NASA’s Jupiter-orbiting Juno spacecraft has discovered a new giant storm on the planet.
That in itself isn’t surprising – Jupiter has many giant storms. But this storm has shouldered its way into a ring of storms at Jupiter’s south pole, converting a tidy pentagon of evenly spaced storms into an equally tidy hexagon.
“One of the very first things we discovered at Jupiter is that the poles don’t look like the rest of the planet,” Steve Levin of NASA’s Jet Propulsion Laboratory told a meeting of the American Geophysical Union.
When Juno arrived in 2016, he adds, one of its finds was that the south pole had a giant central storm surrounded by a ring of five others. “Now we have six,” he says.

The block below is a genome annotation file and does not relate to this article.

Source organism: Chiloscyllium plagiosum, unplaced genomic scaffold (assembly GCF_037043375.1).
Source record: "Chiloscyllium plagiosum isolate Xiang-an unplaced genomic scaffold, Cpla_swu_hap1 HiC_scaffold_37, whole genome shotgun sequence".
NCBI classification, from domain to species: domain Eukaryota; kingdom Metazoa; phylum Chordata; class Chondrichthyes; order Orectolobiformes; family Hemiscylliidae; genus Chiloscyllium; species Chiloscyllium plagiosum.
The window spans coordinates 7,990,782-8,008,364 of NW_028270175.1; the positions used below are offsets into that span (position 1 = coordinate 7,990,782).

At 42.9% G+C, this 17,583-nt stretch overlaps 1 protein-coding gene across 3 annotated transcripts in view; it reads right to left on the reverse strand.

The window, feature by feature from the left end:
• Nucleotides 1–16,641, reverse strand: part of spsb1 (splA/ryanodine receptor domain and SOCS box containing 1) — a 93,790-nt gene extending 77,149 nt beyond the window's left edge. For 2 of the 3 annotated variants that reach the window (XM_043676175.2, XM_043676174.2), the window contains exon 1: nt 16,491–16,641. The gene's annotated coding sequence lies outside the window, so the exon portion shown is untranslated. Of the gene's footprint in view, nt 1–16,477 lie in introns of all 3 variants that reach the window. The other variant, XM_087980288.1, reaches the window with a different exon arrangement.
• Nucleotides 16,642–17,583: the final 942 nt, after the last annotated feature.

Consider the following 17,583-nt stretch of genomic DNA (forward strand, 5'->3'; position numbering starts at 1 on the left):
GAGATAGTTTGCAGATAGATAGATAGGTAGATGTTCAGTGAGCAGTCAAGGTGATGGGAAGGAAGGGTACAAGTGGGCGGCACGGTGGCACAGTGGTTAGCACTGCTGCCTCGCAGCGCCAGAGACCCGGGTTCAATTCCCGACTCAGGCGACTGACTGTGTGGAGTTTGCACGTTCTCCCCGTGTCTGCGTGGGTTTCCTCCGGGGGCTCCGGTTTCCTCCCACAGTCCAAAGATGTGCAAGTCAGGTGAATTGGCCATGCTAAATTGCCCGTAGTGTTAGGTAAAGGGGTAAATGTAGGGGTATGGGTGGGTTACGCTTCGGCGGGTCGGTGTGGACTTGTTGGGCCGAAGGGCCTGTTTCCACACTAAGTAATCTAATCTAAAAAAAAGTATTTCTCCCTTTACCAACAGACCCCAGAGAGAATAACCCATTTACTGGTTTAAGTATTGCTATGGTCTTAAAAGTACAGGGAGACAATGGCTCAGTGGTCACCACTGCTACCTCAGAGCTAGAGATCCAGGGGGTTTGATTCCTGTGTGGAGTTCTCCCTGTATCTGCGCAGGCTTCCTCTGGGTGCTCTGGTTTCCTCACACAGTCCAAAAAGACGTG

The new storm, says Levin’s colleague Alessandro Mura, from Italy’s National Institute for Astrophysics, muscled its way in from the outside, forcing the others to rearrange to accommodate it, sometime during Juno’s latest orbit, which only brings it into viewing range close to the pole once every 53 days.